As December rolls around, you can count on certain traditions: The trimming of the tree, the lighting of the menorah, and the debate about whether Die Hard is a Christmas movie. (It is.) In fact, if you pay attention to a lot of made-for-TV Christmas movies, you’ll notice that they’re really just generic romantic comedies that happen to take place in late December, stealing holiday valor for atmosphere and a little extra emotional punch.
And that brings us to El Camino Christmas, a new Netflix original film released along with A Christmas Prince.
El Camino Christmas is barely a movie, and it’s certainly not a Christmas movie. You get 84 minutes of run time and — outside of carols over the opening and closing credits and one forced rendition of “Joy to the World” — the story has absolutely nothing to do with the holidays. One character does say, “It’s a Christmas miracle!” when a beer cooler kicks back on, but then immediately gets a six-pack out before it has a chance to chill. (It’s the little stuff, you know?)
The plot: Eric Roth (Luke Grimes) is attempting to track down his long-lost father, so he heads to El Camino, Nev., just before Christmas with nothing to go on but the name and address from an old letter. Through a series of misunderstandings featuring a cop both bad and incompetent (Vincent D’Onofrio), Eric ends up arrested on suspicion of cooking meth. After being roughed up during his interrogation, he’s freed by an overwhelmed deputy (Dax Shepard), and one car chase later, we get to the core of the movie: A Christmas Eve hostage situation at a liquor store that includes a single mom, her adorable child, and a local alcoholic portrayed by Tim Allen. I’ve seen some refer to this film as a dark comedy, and while there’s very little in the way of humor, there is a comical amount of gunfire that erupts due to characters making bad decisions at nearly every turn.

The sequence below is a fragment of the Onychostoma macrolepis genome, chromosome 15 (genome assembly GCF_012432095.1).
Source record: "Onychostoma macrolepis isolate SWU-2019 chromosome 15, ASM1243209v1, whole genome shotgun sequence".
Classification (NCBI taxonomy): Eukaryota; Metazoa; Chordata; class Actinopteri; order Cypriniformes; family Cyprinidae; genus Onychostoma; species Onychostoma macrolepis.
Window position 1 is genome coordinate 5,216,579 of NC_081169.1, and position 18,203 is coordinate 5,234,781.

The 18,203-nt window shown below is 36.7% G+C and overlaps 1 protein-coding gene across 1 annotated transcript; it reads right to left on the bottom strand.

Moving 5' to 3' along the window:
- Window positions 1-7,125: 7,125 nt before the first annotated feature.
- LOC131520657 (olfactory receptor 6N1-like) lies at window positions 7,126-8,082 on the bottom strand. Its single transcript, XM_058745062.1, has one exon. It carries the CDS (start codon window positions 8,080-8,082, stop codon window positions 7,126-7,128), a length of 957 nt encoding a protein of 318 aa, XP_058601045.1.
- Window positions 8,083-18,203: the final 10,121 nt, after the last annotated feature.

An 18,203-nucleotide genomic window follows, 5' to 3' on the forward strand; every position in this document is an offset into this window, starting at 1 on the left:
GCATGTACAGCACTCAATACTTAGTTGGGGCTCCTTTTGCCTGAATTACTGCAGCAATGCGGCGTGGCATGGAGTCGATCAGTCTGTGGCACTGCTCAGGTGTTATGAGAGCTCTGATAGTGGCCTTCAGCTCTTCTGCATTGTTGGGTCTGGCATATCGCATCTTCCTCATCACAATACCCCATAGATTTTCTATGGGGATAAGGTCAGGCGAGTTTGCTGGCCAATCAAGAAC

It’s a shame that El Camino Christmas is so slight, because there is a ton of talent both behind and in front of the camera. The script was written by Ted Melfi, coming off two Oscar nominations for his work writing and producing Hidden Figures. In addition to the actors mentioned above, Kurtwood Smith plays the local sheriff and Jessica Alba portrays the pregnant reporter. All the actors are game, with Allen particularly coming through (there are no Santa Clause jokes, if you were curious) but there just isn’t that much happening — and even when the plot is progressing, it’s mostly nonsensical.
If you’re looking for some mindless Christmas fun to put on while you’re wrapping gifts, then I would strongly urge you to watch almost anything else, because this is barely holiday content. Check out A Christmas Prince or any of the quality bonkersness over at Freeform, because Netflix gets a lump of coal for this attempted entry into the Christmas canon.
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